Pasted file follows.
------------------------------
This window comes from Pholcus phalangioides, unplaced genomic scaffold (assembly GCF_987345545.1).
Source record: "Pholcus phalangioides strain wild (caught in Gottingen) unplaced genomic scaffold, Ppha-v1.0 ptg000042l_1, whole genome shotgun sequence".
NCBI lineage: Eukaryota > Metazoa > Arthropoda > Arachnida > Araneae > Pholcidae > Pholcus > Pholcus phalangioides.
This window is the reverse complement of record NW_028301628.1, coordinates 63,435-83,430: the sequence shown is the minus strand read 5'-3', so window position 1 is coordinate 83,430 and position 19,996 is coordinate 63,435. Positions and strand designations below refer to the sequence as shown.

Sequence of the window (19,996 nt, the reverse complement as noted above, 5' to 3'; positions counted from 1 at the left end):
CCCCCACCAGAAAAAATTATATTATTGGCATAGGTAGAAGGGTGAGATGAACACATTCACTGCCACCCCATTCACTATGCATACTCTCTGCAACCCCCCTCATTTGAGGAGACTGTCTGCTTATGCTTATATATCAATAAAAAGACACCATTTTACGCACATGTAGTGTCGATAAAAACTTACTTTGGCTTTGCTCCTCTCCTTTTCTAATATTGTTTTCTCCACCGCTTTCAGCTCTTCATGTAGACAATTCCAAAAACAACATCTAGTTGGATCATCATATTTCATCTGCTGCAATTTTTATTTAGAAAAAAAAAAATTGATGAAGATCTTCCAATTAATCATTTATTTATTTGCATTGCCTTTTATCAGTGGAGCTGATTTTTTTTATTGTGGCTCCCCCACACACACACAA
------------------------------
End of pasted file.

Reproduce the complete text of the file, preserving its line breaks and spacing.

This window comes from Pholcus phalangioides, unplaced genomic scaffold (assembly GCF_987345545.1).
Source record: "Pholcus phalangioides strain wild (caught in Gottingen) unplaced genomic scaffold, Ppha-v1.0 ptg000042l_1, whole genome shotgun sequence".
NCBI lineage: Eukaryota > Metazoa > Arthropoda > Arachnida > Araneae > Pholcidae > Pholcus > Pholcus phalangioides.
This window is the reverse complement of record NW_028301628.1, coordinates 63,435-83,430: the sequence shown is the minus strand read 5'-3', so window position 1 is coordinate 83,430 and position 19,996 is coordinate 63,435. Positions and strand designations below refer to the sequence as shown.

Sequence of the window (19,996 nt, the reverse complement as noted above, 5' to 3'; positions counted from 1 at the left end):
CCCCCACCAGAAAAAATTATATTATTGGCATAGGTAGAAGGGTGAGATGAACACATTCACTGCCACCCCATTCACTATGCATACTCTCTGCAACCCCCCTCATTTGAGGAGACTGTCTGCTTATGCTTATATATCAATAAAAAGACACCATTTTACGCACATGTAGTGTCGATAAAAACTTACTTTGGCTTTGCTCCTCTCCTTTTCTAATATTGTTTTCTCCACCGCTTTCAGCTCTTCATGTAGACAATTCCAAAAACAACATCTAGTTGGATCATCATATTTCATCTGCTGCAATTTTTATTTAGAAAAAAAAAAATTGATGAAGATCTTCCAATTAATCATTTATTTATTTGCATTGCCTTTTATCAGTGGAGCTGATTTTTTTTATTGTGGCTCCCCCACACACACACAA